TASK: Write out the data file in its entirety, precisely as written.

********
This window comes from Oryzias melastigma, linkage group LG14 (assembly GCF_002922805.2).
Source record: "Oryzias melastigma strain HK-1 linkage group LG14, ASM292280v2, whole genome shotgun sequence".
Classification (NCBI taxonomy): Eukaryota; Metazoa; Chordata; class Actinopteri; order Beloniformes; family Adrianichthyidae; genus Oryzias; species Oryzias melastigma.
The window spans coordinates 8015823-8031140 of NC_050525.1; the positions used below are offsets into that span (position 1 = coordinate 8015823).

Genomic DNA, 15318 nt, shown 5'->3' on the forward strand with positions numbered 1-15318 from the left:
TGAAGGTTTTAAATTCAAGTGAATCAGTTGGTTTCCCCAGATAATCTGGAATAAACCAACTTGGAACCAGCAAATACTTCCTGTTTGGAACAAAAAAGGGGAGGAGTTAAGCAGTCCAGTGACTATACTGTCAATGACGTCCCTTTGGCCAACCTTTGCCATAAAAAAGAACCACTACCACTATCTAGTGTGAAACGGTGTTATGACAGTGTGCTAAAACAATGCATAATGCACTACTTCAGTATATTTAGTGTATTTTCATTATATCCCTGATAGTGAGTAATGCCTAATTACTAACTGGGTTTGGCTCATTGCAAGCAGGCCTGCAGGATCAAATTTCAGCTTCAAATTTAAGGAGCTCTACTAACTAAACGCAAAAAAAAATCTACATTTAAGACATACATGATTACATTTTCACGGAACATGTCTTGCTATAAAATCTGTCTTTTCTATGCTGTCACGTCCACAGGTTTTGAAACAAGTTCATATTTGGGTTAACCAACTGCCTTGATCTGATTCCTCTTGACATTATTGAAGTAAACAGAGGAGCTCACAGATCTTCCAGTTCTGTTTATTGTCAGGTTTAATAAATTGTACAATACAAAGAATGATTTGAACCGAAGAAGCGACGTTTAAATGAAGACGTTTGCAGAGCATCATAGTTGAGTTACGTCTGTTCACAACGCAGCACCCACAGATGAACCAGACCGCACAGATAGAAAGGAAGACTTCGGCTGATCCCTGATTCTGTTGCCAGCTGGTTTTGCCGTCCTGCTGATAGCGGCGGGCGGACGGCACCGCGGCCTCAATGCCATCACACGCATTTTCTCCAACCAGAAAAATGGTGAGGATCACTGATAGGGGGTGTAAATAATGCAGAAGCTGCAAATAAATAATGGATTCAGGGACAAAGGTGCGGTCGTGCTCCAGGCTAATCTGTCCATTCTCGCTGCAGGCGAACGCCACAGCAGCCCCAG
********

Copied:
This window comes from Oryzias melastigma, linkage group LG14 (assembly GCF_002922805.2).
Source record: "Oryzias melastigma strain HK-1 linkage group LG14, ASM292280v2, whole genome shotgun sequence".
Classification (NCBI taxonomy): Eukaryota; Metazoa; Chordata; class Actinopteri; order Beloniformes; family Adrianichthyidae; genus Oryzias; species Oryzias melastigma.
The window spans coordinates 8015823-8031140 of NC_050525.1; the positions used below are offsets into that span (position 1 = coordinate 8015823).

Genomic DNA, 15318 nt, shown 5'->3' on the forward strand with positions numbered 1-15318 from the left:
TGAAGGTTTTAAATTCAAGTGAATCAGTTGGTTTCCCCAGATAATCTGGAATAAACCAACTTGGAACCAGCAAATACTTCCTGTTTGGAACAAAAAAGGGGAGGAGTTAAGCAGTCCAGTGACTATACTGTCAATGACGTCCCTTTGGCCAACCTTTGCCATAAAAAAGAACCACTACCACTATCTAGTGTGAAACGGTGTTATGACAGTGTGCTAAAACAATGCATAATGCACTACTTCAGTATATTTAGTGTATTTTCATTATATCCCTGATAGTGAGTAATGCCTAATTACTAACTGGGTTTGGCTCATTGCAAGCAGGCCTGCAGGATCAAATTTCAGCTTCAAATTTAAGGAGCTCTACTAACTAAACGCAAAAAAAAATCTACATTTAAGACATACATGATTACATTTTCACGGAACATGTCTTGCTATAAAATCTGTCTTTTCTATGCTGTCACGTCCACAGGTTTTGAAACAAGTTCATATTTGGGTTAACCAACTGCCTTGATCTGATTCCTCTTGACATTATTGAAGTAAACAGAGGAGCTCACAGATCTTCCAGTTCTGTTTATTGTCAGGTTTAATAAATTGTACAATACAAAGAATGATTTGAACCGAAGAAGCGACGTTTAAATGAAGACGTTTGCAGAGCATCATAGTTGAGTTACGTCTGTTCACAACGCAGCACCCACAGATGAACCAGACCGCACAGATAGAAAGGAAGACTTCGGCTGATCCCTGATTCTGTTGCCAGCTGGTTTTGCCGTCCTGCTGATAGCGGCGGGCGGACGGCACCGCGGCCTCAATGCCATCACACGCATTTTCTCCAACCAGAAAAATGGTGAGGATCACTGATAGGGGGTGTAAATAATGCAGAAGCTGCAAATAAATAATGGATTCAGGGACAAAGGTGCGGTCGTGCTCCAGGCTAATCTGTCCATTCTCGCTGCAGGCGAACGCCACAGCAGCCCCAG